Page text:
Insurance is a means of transferring or shifting risk from the individual or business to a group whose members agree to share losses on some equitable basis. An injury or death caused by such products may result in a lawsuit and substantial damages award to the injured user; or if the product has caused death, to his or her surviving family. Such awards may be in the millions of dollars and may cause extreme economic hardship to an individual manufacturer. The design, manufacture and marketing of a potentially dangerous product may pose a risk too great for a single business to assume.
Manufacturers can collectively share products liability losses. They can transfer the risk to a professional risk bearer, the insurer, through the purchase of an insurance contract.
An insurance contract is often called a policy. Contract of insurance must contain the essential elements of contract: offer and acceptance, consideration, legal purpose, competent parties and legal form
The offer is made by the prospective insured when he or she makes application for the desired coverage.
A contract made for an illegal purpose, or containing an illegal provision, is usually void and cannot be enforced by either party. Most insurance contracts are required by state law to be in writing; the policyholder also must be of sufficient age.
Property is any item that can be owned. There are two types of property — real and personal. Real property is land, buildings, and other structures permanently attached to land. A deed is a written document that represents ownership rights in real property.
Personal property is any item other than real property that can be owned. Goods and services are considered personal property.
Title is legal ownership of property and the right to use the property.
A deed is an official paper that shows who owns a piece of real estate property.
When a person buys a piece of real estate, he also gets the deed. Both the buyer and the seller must sign the deed in front of some witnesses.
The person who buys the land must have the deed recorded.
Although the legal term «bailment» is probably unfamiliar, it is likely that you have been involved in a bailment transaction recently. When you leave a pet with a neighbour, borrow a record or tape from a friend, leave articles of clothing at the dry cleaner’s, leave luggage at the bus depot or airport for shipping, leave an automobile in a garage for repairs — you are involved in a common bailment transaction. A bailment is a transaction in which one party delivers personal property to another party for some purpose; after the purpose of the bailment is complete the goods will be returned to the original party.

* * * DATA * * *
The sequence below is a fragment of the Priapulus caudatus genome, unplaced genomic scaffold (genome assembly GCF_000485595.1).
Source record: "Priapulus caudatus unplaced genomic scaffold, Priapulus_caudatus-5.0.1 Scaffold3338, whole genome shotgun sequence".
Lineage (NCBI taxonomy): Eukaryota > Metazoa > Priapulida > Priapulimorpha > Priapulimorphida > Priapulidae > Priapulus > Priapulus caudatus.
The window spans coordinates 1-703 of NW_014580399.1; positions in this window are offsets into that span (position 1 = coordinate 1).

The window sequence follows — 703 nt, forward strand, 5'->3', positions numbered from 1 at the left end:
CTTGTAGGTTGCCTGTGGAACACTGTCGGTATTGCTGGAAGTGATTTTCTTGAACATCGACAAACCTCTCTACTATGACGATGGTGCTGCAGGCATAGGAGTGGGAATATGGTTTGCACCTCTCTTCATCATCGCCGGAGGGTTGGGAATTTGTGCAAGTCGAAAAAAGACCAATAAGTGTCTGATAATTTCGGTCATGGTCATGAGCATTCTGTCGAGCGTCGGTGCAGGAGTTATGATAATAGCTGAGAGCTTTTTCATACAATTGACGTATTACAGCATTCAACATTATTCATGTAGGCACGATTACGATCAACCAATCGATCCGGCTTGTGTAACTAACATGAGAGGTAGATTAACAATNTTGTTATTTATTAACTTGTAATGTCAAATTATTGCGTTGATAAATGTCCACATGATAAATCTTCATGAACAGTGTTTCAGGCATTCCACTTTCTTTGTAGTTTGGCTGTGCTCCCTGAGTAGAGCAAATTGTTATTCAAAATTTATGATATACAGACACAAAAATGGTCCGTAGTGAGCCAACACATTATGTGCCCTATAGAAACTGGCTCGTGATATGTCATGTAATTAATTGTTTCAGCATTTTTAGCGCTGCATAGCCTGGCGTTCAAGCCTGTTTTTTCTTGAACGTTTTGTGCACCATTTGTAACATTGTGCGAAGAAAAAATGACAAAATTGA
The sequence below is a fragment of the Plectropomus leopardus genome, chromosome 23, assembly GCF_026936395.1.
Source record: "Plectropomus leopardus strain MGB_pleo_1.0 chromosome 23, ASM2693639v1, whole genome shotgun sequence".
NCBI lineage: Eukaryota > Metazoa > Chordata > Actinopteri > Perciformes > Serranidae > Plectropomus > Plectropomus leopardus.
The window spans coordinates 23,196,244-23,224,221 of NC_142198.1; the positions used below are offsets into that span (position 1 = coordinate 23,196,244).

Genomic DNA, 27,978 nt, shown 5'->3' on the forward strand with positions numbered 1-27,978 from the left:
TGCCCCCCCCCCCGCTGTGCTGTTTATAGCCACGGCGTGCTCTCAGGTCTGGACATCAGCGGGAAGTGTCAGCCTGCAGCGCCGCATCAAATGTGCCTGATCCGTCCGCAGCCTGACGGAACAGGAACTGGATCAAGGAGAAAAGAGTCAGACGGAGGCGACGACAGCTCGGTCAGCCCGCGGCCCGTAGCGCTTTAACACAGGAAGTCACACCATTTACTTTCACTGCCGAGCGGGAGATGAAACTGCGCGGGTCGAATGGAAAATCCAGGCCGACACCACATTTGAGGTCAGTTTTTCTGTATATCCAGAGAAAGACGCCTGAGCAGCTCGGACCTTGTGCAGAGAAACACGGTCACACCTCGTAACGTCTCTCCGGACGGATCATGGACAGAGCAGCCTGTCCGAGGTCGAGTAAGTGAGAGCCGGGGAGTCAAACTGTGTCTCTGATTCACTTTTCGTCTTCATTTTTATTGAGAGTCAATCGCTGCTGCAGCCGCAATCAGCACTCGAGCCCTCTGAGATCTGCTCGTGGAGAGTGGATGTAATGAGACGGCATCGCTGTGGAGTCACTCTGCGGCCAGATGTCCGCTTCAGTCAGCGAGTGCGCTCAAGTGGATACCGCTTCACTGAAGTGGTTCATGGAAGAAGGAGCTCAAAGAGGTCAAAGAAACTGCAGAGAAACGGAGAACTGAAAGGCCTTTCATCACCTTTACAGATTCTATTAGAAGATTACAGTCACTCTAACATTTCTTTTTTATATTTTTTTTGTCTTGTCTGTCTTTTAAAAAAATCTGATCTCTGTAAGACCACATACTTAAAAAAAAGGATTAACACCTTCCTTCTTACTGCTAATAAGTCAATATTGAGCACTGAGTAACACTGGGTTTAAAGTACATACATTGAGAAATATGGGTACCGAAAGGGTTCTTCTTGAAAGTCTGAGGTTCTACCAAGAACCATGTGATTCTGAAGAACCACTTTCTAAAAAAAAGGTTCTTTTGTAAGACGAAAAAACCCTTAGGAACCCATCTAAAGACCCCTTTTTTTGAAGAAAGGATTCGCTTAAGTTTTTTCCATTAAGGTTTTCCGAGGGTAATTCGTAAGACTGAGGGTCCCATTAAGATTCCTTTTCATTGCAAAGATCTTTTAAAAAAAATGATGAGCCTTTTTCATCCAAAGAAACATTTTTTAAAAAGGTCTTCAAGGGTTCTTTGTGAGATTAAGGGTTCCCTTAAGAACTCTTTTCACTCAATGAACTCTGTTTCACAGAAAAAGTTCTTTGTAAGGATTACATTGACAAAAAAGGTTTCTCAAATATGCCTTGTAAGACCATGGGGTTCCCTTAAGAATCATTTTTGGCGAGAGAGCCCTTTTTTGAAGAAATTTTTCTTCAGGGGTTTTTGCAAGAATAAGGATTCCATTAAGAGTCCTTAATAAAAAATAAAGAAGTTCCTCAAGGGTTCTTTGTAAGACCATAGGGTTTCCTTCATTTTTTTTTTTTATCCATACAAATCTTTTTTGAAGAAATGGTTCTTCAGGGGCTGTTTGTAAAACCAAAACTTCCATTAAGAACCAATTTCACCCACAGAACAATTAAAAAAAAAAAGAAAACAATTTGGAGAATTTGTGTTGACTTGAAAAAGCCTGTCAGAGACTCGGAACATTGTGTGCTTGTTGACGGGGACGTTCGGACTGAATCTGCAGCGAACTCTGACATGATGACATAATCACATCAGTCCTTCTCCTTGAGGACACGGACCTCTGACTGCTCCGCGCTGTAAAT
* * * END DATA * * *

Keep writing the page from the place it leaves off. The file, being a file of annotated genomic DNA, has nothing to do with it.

The owner of the goods who transfers temporary possession of goods or property is the bailor. The person to whom the goods are given and who is to have temporary custody of them is the bailee.
The distinguishing feature of a bailment is that goods are transferred temporary. In a bailment, after a certain period of time the transferred floods are returned either unchanged or after a certain services have been performed.
Thus, a bailment differes from a sale of goods: when goods are sold both ownership and possession are transferred to the buyer. In a bailment only possession is ever transferred, ownership never is transferred.
All bailments can be devided into two main types: gratuitous bailments, in which no money is paid or earned; and bailments for consideration, in which both parties benefit by an exchange of money for service or for goods.
A tort is a civil — noncriminal — injury to people, their property or their reputation. Compensation must be paid for that.
Tort law differs from both criminal and contract law. Criminal law is concerned with crimes against the state or society.
Tort law deals with compensating injured persons who are the victims of noncriminal wrongs.
Torts may be intentional or may occur through negligence. Intentional torts result from the deliberate actions of another person or firm. The other major group of torts is negligence. Negligence is the lack of reasonable care and caution. This type of tort is based on careless behavior that causes injury to another person.
Under agents law, businesses are held liable for the negligence of their employees or agents.
LAW OF AGENCY
The law of agency is important in the business world because most transactions are handled by agents. When you buy something in a store or wait on tables in a restaurant you participate in an agency relationship.
Agency describes a legal relationship in which two parties, the principal and the agent «agree that one will act as a representative of the other. The principal is the person who wishes to accomplish something and the agent is the person employed to act in the principal’s behalf to achieve it».
An agent must be loyal to the principal, act with reasonable care under community standards, follow reasonable constructions and make an appropriate accounting. In some cases, the principal may give power of attorney to the agent, which is a formal written authorization given by a principal to an agent.
Special agents are appointed for a limited purpose or specific task. Gratuitous agents agree to act without compensation. The universal agent is empowered with the broadest grant of authority to perform every act that the principal can lawfully delegate to an agent.
The principal has an obligation to the agents to compensate the agent according to the agreement; reimburse the agent for reasonable expenses, inform the agent of risks associated with the business.